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Show that A is identical

evinda

Well-known member
MHB Site Helper
Apr 13, 2013
3,718
Hello!!! (Wave)

I want to prove that if a $m \times m$ matrix $A$ has rank $m$ and satisfies the condition $A^2=A$ then it will be identical.

$A^2=A \Rightarrow A^2-A=0 \Rightarrow A(A-I)=0$.

From this we get that either $A=0$ or $A=I$.

Since $A$ has rank $m$, it follows that it has $m$ non-zero rows, and so it cannot be $0$.

Thus $A=I$. Is everything right? Or could something be improved? (Thinking)
 

Klaas van Aarsen

MHB Seeker
Staff member
Mar 5, 2012
8,711
Hello!!! (Wave)

I want to prove that if a $m \times m$ matrix $A$ has rank $m$ and satisfies the condition $A^2=A$ then it will be identical.

$A^2=A \Rightarrow A^2-A=0 \Rightarrow A(A-I)=0$.

From this we get that either $A=0$ or $A=I$.
Hey evinda !!

I don't think we can draw that conclusion.
Consider $A=\begin{pmatrix}1&0\\1&0\end{pmatrix}$, what is $A(A-I)$? (Worried)
 

evinda

Well-known member
MHB Site Helper
Apr 13, 2013
3,718
Hey evinda !!

I don't think we can draw that conclusion.
Consider $A=\begin{pmatrix}1&0\\1&0\end{pmatrix}$, what is $A(A-I)$? (Worried)
It is $0$ although neither $A$ nor $A-I$ is $0$.

How else can we get to the conclusion that $A=I$ ? (Thinking)

Do we use the linear independence? (Thinking)
 

Klaas van Aarsen

MHB Seeker
Staff member
Mar 5, 2012
8,711
It is $0$ although neither $A$ nor $A-I$ is $0$.

How else can we get to the conclusion that $A=I$ ?

Do we use the linear independence?
How about multiplying by $A^{-1}$?
$A$ is invertible isn't it? (Thinking)
 

evinda

Well-known member
MHB Site Helper
Apr 13, 2013
3,718
How about multiplying by $A^{-1}$?
$A$ is invertible isn't it? (Thinking)
So is it as follows? (Thinking)

Since the rank of the $m\times m$ matrix $A$ is $m$ we have that at the echelon form the matrix has no zero-rows. This implies that at the diagonal all elements are different from zero and this implies that the determinant is different from zero, since the determinant is equal to the product of the diagonal elements. Since the determinant is not equal to zero, the matrix is invertible. So $A^{-1}$ exists.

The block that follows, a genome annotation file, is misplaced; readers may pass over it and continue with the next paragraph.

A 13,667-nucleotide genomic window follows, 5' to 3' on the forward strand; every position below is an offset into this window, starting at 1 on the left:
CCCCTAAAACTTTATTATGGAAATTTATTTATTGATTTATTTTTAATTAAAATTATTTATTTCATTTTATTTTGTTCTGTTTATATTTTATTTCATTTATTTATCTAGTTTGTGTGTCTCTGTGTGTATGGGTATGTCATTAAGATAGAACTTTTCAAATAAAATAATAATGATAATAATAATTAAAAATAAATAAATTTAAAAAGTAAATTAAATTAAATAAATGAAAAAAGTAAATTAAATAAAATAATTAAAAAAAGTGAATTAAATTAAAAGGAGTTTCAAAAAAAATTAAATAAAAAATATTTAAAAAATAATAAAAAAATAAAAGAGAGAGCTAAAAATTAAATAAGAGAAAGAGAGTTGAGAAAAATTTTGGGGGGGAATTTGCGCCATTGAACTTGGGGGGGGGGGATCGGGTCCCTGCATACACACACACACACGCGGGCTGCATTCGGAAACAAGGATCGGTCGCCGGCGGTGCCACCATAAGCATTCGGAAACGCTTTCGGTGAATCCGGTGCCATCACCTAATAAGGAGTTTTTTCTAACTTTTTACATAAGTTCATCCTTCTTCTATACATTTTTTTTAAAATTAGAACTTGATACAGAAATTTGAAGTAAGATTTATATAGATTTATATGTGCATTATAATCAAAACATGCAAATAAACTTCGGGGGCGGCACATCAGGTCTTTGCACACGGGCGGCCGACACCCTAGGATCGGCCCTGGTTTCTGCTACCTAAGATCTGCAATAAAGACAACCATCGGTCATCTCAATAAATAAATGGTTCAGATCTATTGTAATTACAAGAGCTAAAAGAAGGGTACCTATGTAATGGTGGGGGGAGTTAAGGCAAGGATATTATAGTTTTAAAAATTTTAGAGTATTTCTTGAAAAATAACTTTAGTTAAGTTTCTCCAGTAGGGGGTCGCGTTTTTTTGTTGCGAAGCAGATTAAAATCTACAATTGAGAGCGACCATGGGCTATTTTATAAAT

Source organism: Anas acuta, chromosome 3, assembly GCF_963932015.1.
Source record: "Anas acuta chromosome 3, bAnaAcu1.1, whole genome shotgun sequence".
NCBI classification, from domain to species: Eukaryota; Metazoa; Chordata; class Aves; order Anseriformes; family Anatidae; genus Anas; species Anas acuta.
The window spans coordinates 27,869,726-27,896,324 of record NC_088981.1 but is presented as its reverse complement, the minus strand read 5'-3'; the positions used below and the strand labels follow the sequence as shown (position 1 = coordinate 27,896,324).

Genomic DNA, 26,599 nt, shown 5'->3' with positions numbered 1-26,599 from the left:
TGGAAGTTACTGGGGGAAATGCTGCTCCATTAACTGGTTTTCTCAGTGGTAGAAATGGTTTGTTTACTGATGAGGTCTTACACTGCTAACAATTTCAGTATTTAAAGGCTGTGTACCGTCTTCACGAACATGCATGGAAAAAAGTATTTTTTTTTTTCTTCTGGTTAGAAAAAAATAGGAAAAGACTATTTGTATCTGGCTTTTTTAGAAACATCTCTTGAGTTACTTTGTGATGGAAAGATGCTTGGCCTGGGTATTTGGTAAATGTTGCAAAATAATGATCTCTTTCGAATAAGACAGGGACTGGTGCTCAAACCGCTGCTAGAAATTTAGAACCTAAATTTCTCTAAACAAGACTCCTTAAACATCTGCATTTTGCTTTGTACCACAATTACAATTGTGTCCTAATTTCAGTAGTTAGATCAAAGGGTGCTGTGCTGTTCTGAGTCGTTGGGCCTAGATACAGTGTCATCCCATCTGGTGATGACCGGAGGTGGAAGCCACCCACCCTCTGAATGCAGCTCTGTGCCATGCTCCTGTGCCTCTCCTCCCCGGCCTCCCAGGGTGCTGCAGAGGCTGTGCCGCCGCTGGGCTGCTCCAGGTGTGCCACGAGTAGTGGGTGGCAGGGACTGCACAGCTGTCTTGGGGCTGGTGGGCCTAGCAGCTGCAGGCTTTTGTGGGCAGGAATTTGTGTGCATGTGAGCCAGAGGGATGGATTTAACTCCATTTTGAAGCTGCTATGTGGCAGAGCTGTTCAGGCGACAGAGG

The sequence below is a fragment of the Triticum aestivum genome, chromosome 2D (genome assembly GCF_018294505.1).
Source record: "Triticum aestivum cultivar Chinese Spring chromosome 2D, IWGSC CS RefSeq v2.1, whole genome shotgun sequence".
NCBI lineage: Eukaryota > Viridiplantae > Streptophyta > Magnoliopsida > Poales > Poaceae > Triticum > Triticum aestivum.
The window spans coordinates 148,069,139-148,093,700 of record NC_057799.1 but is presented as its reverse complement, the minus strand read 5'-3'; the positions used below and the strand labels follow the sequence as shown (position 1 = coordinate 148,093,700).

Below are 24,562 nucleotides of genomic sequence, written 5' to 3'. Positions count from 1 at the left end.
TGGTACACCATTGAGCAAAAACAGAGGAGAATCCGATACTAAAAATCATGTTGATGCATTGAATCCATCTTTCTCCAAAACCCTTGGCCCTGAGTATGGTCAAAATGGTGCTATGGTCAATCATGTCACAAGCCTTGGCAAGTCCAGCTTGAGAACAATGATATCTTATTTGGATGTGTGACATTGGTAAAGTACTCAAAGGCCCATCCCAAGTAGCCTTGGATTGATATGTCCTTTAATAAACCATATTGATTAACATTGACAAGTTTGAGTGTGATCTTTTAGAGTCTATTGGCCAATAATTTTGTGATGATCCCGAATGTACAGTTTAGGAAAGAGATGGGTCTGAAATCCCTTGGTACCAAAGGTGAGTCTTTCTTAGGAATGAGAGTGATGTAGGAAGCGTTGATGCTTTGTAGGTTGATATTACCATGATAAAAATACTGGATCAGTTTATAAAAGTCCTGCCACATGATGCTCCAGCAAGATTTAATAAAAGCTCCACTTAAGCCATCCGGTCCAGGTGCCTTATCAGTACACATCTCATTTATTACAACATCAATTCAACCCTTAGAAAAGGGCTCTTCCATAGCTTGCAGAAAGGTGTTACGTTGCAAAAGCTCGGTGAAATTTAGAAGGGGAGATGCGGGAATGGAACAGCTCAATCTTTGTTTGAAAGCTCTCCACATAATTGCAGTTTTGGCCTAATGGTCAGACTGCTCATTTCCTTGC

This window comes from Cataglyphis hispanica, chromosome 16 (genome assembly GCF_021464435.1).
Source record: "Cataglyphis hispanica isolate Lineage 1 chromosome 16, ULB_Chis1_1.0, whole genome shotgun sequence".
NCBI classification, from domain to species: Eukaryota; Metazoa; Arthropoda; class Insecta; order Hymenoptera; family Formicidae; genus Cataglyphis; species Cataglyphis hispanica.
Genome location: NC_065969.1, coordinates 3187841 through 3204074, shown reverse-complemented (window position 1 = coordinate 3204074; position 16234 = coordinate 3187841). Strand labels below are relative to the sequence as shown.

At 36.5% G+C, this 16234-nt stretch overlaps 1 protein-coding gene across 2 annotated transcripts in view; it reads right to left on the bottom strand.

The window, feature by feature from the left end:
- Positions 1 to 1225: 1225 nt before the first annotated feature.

Thus $A^2-A=0 \Rightarrow A(A-I)=0 \Rightarrow A^{-1}A(A-I)=0 \Rightarrow A-I=0 \Rightarrow A=I$.

Is it complete now? Could we improve something? (Thinking)
 

Klaas van Aarsen

MHB Seeker
Staff member
Mar 5, 2012
8,711
So is it as follows?

Since the rank of the $m\times m$ matrix $A$ is $m$ we have that at the echelon form the matrix has no zero-rows. This implies that at the diagonal all elements are different from zero and this implies that the determinant is different from zero, since the determinant is equal to the product of the diagonal elements. Since the determinant is not equal to zero, the matrix is invertible. So $A^{-1}$ exists.

Thus $A^2-A=0 \Rightarrow A(A-I)=0 \Rightarrow A^{-1}A(A-I)=0 \Rightarrow A-I=0 \Rightarrow A=I$.

Is it complete now? Could we improve something?
All good. (Nod)

It may suffice to simply state that an $m\times m$ matrix of rank $m$ is invertible though.
It's a property of matrices:
If A is a square matrix (i.e., m = n), then A is invertible if and only if A has rank n (that is, A has full rank).
(Nerd)
 

evinda

Well-known member
MHB Site Helper
Apr 13, 2013
3,718
All good. (Nod)

It may suffice to simply state that an $m\times m$ matrix of rank $m$ is invertible though.
It's a property of matrices:
If A is a square matrix (i.e., m = n), then A is invertible if and only if A has rank n (that is, A has full rank).
(Nerd)
I see... Thanks a lot!!! (Party)